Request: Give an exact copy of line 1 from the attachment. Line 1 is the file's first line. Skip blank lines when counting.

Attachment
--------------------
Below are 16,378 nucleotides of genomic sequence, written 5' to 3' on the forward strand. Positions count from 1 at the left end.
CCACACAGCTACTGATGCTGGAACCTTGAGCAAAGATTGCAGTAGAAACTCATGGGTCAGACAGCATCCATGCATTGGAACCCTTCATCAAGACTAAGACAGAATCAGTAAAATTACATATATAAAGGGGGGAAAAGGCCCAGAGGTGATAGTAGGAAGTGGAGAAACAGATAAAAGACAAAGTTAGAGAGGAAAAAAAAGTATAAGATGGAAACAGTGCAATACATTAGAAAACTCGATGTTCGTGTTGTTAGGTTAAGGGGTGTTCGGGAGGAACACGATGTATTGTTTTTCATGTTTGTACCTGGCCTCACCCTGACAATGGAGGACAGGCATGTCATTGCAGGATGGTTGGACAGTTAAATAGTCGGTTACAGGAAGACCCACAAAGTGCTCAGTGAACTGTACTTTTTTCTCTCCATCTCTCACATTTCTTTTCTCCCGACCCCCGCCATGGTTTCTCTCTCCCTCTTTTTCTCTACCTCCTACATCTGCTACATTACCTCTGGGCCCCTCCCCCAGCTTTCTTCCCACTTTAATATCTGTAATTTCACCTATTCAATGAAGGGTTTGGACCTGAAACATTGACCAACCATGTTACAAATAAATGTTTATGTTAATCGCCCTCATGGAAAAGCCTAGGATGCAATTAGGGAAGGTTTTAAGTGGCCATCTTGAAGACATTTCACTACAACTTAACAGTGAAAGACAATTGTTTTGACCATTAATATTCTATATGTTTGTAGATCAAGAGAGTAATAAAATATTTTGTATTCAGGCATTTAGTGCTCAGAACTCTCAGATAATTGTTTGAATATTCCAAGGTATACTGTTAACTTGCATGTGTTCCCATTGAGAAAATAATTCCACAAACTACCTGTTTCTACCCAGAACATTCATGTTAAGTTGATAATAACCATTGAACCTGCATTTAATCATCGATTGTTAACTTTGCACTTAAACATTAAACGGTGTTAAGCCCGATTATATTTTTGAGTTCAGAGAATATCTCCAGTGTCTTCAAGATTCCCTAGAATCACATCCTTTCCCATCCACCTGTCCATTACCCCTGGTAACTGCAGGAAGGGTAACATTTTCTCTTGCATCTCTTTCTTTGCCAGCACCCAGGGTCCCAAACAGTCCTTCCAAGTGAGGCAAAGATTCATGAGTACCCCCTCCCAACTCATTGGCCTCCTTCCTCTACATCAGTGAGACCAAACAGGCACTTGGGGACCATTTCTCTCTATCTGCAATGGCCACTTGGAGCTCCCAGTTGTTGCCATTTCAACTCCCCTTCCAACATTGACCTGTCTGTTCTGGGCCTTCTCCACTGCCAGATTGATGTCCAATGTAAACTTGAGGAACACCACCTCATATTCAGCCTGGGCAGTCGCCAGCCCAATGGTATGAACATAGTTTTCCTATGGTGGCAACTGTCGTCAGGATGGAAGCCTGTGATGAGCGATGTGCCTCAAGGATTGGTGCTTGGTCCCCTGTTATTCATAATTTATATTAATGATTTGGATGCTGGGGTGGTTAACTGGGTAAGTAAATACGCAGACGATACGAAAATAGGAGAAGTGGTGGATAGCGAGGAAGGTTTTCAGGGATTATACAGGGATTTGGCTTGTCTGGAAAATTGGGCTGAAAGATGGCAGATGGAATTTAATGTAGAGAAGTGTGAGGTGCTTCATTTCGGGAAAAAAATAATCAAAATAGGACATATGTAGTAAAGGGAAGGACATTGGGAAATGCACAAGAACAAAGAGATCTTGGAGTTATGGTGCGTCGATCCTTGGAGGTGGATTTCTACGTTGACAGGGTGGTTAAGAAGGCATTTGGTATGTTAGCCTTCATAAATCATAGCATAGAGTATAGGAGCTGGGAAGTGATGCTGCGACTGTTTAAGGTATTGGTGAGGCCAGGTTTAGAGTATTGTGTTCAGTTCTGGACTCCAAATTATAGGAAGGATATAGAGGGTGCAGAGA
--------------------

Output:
Below are 16,378 nucleotides of genomic sequence, written 5' to 3' on the forward strand. Positions count from 1 at the left end.